This change also allows Geddes to pack more wines in – and this year there are tasting notes for over 2030 of them, from over 300 wineries including some New Zealand wines readily available on the Australian market. Space dictates brevity of course but the wine reviews are a very valuable addition to Australian Wine Vintages 2010 indeed. The tasting notes are excellent and a great guide to each wine's style.

Geddes includes new vineyards and wineries as well as additional labels from the bigger winemakers – one of the deficiencies of the old format was that it might list one or two of a winemaker’s range, but not always that label that was sitting in the bargain bin in front of you, as you tried to decide if it was dross or liquid gold.

Look a bit closer too, and there are now five columns for most of the wines, not four – percentage alcohol has also been added. Not that too many consumers make their purchasing decision based on whether one wine might be 0.5% more or less than another, but % alcohol does give some clues as to the vintage conditions and what level of ripeness the grapes were at harvest. Each vintage retains its valuable ‘year to drink by’ estimates, handy for those with cellaring or investment in mind.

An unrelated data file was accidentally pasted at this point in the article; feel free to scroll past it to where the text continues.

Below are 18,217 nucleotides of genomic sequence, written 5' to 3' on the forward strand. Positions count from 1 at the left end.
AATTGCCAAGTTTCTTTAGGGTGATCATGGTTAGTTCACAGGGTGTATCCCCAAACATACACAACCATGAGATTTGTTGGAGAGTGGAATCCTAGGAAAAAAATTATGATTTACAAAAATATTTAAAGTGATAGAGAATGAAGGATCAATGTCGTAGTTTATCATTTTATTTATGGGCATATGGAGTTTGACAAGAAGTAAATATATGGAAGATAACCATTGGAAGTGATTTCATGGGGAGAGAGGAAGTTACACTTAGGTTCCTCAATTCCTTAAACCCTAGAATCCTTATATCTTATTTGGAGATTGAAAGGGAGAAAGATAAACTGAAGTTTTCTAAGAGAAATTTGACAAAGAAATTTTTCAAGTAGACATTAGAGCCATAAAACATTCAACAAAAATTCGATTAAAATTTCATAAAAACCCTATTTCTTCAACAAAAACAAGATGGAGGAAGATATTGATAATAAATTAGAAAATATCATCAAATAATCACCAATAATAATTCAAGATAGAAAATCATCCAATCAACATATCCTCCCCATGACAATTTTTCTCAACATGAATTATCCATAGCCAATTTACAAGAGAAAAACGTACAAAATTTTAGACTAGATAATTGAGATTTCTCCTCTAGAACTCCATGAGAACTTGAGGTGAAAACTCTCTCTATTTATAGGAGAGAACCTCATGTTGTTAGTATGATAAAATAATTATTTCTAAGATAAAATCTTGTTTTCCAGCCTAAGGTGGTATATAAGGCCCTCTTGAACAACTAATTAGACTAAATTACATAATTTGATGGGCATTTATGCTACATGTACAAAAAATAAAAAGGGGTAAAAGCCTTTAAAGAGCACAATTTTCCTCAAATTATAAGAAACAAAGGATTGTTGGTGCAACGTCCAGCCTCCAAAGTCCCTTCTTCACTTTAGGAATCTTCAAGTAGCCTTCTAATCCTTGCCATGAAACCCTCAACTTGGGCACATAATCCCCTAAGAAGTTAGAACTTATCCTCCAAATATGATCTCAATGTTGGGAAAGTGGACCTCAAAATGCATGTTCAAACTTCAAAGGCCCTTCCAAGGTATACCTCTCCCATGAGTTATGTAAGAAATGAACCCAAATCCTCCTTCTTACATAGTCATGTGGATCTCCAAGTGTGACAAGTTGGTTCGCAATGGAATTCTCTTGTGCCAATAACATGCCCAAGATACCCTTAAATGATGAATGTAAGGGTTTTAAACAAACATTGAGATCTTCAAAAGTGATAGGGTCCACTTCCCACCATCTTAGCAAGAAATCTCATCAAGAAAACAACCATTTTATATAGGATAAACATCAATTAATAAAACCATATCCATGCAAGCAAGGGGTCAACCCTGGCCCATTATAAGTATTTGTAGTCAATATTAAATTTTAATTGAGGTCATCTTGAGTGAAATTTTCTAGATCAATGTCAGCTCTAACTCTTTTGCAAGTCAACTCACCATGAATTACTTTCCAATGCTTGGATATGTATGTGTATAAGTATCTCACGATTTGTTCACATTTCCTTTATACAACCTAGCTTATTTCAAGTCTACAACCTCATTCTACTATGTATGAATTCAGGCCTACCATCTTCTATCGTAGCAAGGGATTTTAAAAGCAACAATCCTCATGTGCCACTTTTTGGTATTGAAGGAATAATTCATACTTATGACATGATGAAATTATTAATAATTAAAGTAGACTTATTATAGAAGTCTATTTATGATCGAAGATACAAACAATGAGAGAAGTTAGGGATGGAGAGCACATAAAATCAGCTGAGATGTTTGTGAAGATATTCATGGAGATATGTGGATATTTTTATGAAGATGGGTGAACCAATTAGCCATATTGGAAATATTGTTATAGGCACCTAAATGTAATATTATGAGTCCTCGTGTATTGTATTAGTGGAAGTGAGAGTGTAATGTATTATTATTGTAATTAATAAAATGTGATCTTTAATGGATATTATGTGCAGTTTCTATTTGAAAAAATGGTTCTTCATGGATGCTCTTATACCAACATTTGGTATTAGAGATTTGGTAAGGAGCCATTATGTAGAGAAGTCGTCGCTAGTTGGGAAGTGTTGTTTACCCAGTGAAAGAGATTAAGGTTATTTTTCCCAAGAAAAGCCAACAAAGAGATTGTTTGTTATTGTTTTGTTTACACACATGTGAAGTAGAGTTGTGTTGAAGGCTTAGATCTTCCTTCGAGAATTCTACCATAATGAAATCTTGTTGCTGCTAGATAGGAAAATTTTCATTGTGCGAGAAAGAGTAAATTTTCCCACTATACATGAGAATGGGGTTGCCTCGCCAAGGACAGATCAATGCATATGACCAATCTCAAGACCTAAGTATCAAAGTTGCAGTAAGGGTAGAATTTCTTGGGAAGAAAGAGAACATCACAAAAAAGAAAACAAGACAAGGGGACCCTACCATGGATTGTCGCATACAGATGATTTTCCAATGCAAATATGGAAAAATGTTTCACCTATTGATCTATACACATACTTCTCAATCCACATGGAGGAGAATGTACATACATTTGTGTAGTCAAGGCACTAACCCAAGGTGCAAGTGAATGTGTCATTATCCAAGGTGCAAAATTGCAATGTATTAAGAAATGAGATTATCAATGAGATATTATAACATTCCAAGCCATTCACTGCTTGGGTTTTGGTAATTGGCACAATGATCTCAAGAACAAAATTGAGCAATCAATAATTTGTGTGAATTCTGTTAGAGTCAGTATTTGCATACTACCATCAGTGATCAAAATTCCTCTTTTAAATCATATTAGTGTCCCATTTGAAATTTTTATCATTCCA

The 100 point scale

But before we give anything away, let’s look at the use of the 100 point scale. We asked Rob Geddes what prompted this change? ‘The move to points out of 100 was inevitable (I thought) at the time of making the decision. It was based on a survey of people in the Sydney wine trade and their view of the future of wine scores. My preference for scores out of 20 was disparaged by some, seen as old fashioned by others and I went with the flow.’

He must have had some converting to do. On page 7 he gives a table which attempts to correlate the 100 point score with the international 20 point system used by the Australian wine show system (and in the UK). It comes with the disclaimer that ‘the scale is not a perfect conversion ratio and is aimed at avoiding over-ranking of good wines’.

Although I am not an MW (there are only 13 or so in Australia and just under 250 worldwide), I do find it a little difficult to agree with Geddes that a gold medal (18.5 or above on the 20-point scale) should be awarded at 92 points or over, and that the ‘old’ score of 19 (wines described by wine judges as ‘outstanding’) is equivalent to the ‘new’ 94. 

A hunt on Google reassures me that I am not alone – Winestate Magazine thinks likewise, giving gold medals to wines scoring 93 or above. Geddes’ scale thus gives gold medal status to wines that are (to our show system wine judges) a high silver. And his 94 is not the same as Halliday’s 94 … and so on.